“The primary purpose of venom is defense against predators by inflicting pain and damage,” they wrote. ”Vespa mandarinia is one of the two most venomous known insects in the world.. The amount of venom each wasp delivers (4.1 μl/ wasp) has designated V. mandarinia as the most venomous insect. In comparison, the honey bee has about 0.6μl/bee. When foraging for food in spring, the AGH is not highly defensive – unless its nest is disturbed. Late summer and fall, with the high demand for protein, they become very aggressive when attacking or occupying a honey bee colony.”
“It is critical that we identify, trap, and attempt to eliminate this new pest before it becomes established and widespread,” they wrote. “Attempts to contain the spread and eradication of this invasive insect will be most effective in trapping queens during early spring before their nests become established. Finding the nests can be a bit of a challenge. Their nests are typically in the ground though they can also be found under overhangs and within wall voids. The AGH is a strong flier and often will fly up and away and have an extensive flight range. Thus tracking can be difficult.”
They advise residents to “proceed with extreme caution and contact WSDA immediately. Do not try to exterminate the nest yourself.”
Cobey, who examined specimens in Japan last December and shipped some to WSU, commented this week that “I see they have already taken on the media name, murder hornets."
The sensationalism on the media is a concern, said Lawrence, "but...we need to find out just how extensive this infestation is."
Facebook users are posting images of so-called Asian giant hornets that are actually such species as cicada killers, European hornets, southern yellow jacket queens, sawflies, hoverflies, a beetle, and a moth.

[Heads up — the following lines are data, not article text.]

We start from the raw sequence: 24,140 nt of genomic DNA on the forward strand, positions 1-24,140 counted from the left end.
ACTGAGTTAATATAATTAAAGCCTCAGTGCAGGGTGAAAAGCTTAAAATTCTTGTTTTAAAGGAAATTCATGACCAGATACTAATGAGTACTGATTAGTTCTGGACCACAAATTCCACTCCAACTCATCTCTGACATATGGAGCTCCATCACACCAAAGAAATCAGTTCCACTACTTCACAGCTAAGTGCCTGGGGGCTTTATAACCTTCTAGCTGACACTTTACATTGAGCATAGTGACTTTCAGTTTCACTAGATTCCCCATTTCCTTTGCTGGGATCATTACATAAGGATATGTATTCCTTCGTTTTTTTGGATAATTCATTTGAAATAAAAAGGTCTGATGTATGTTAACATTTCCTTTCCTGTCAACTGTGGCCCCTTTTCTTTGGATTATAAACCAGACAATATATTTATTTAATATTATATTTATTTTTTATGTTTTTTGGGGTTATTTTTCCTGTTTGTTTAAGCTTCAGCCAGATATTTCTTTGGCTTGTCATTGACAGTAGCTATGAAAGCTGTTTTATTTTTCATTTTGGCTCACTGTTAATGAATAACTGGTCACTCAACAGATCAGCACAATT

“Yes, it is possible this species could establish,” wrote parasitoid wasp specialist and educator Sloan Tomlinson. “Has it yet? No. Until concrete evidence is presented about any further establishment by this species, it's simply conjecture. Additionally, even IF this species is established, their infamy is overhyped and sensationalized. In Japan they do indeed kill around 30 people a year. Around 40 people are killed annually in the US by domestic dogs.”
Doctoral candidate and researcher Ellie Field of Iowa State University wrote on Facebook that “the murder hornet articles are making the rounds quickly and they seem to be doing more harm than good. Yes, it is awesome to track insect populations (particularly staying watchful for non-native and potentially invasive species). But no, the Asian giant hornet (Vespa mandarinia) is not going to destroy America. The one nest and individual that was found around Vancouver last year was destroyed, and this doesn't indicate any establishment. Introduction events happen all the time, all across the world! That region should continue to keep a watchful eye, but for everyone else this is not going to be relevant. There is no invasion, just a small possibility that some may have overwintered in that area.”
Those unsure about insect identification can email an image to Lynn Kimsey at firstname.lastname@example.org or contact the Entomological Society of America at https://www.entsoc.org/ or https://bit.ly/2W2jRmi.
Kimsey, master advisor for the department's undergraduate Animal Biology (ABI) program and an assistant adjunct professor, is the newly announced winner of NACADA's Outstanding Advising Award, Faculty Academic Advising.
Elvira Galvan Hack, student academic advisor for ABI, has received a certificate of merit in the highly competitive global category, Outstanding Advising Award, Primary Advising Role.